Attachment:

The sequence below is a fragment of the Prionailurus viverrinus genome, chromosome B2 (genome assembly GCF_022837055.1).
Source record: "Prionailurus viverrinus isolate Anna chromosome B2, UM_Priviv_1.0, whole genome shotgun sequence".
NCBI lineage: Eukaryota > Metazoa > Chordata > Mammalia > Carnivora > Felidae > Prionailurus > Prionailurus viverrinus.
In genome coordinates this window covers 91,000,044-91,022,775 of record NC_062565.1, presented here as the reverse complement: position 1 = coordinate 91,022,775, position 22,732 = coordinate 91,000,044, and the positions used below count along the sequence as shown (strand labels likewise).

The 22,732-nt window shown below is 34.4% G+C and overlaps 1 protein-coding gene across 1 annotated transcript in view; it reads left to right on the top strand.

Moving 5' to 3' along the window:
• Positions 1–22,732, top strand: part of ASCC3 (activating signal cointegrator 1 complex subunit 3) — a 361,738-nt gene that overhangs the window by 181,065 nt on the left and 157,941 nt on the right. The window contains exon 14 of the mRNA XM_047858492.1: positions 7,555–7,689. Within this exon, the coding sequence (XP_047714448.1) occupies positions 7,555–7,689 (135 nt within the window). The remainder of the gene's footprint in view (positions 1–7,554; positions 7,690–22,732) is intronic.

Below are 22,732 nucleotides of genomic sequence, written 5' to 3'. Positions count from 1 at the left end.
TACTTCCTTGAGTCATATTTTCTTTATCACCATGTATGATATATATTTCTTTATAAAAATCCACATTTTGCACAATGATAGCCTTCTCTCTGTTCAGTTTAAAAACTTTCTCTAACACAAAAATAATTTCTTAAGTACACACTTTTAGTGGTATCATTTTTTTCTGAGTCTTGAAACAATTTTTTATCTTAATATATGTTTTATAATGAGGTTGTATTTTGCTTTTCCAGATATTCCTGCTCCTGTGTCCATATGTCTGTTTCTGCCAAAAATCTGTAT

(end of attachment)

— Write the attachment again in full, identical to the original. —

The sequence below is a fragment of the Prionailurus viverrinus genome, chromosome B2 (genome assembly GCF_022837055.1).
Source record: "Prionailurus viverrinus isolate Anna chromosome B2, UM_Priviv_1.0, whole genome shotgun sequence".
NCBI lineage: Eukaryota > Metazoa > Chordata > Mammalia > Carnivora > Felidae > Prionailurus > Prionailurus viverrinus.
In genome coordinates this window covers 91,000,044-91,022,775 of record NC_062565.1, presented here as the reverse complement: position 1 = coordinate 91,022,775, position 22,732 = coordinate 91,000,044, and the positions used below count along the sequence as shown (strand labels likewise).

The 22,732-nt window shown below is 34.4% G+C and overlaps 1 protein-coding gene across 1 annotated transcript in view; it reads left to right on the top strand.

Moving 5' to 3' along the window:
• Positions 1–22,732, top strand: part of ASCC3 (activating signal cointegrator 1 complex subunit 3) — a 361,738-nt gene that overhangs the window by 181,065 nt on the left and 157,941 nt on the right. The window contains exon 14 of the mRNA XM_047858492.1: positions 7,555–7,689. Within this exon, the coding sequence (XP_047714448.1) occupies positions 7,555–7,689 (135 nt within the window). The remainder of the gene's footprint in view (positions 1–7,554; positions 7,690–22,732) is intronic.

Below are 22,732 nucleotides of genomic sequence, written 5' to 3'. Positions count from 1 at the left end.
TACTTCCTTGAGTCATATTTTCTTTATCACCATGTATGATATATATTTCTTTATAAAAATCCACATTTTGCACAATGATAGCCTTCTCTCTGTTCAGTTTAAAAACTTTCTCTAACACAAAAATAATTTCTTAAGTACACACTTTTAGTGGTATCATTTTTTTCTGAGTCTTGAAACAATTTTTTATCTTAATATATGTTTTATAATGAGGTTGTATTTTGCTTTTCCAGATATTCCTGCTCCTGTGTCCATATGTCTGTTTCTGCCAAAAATCTGTAT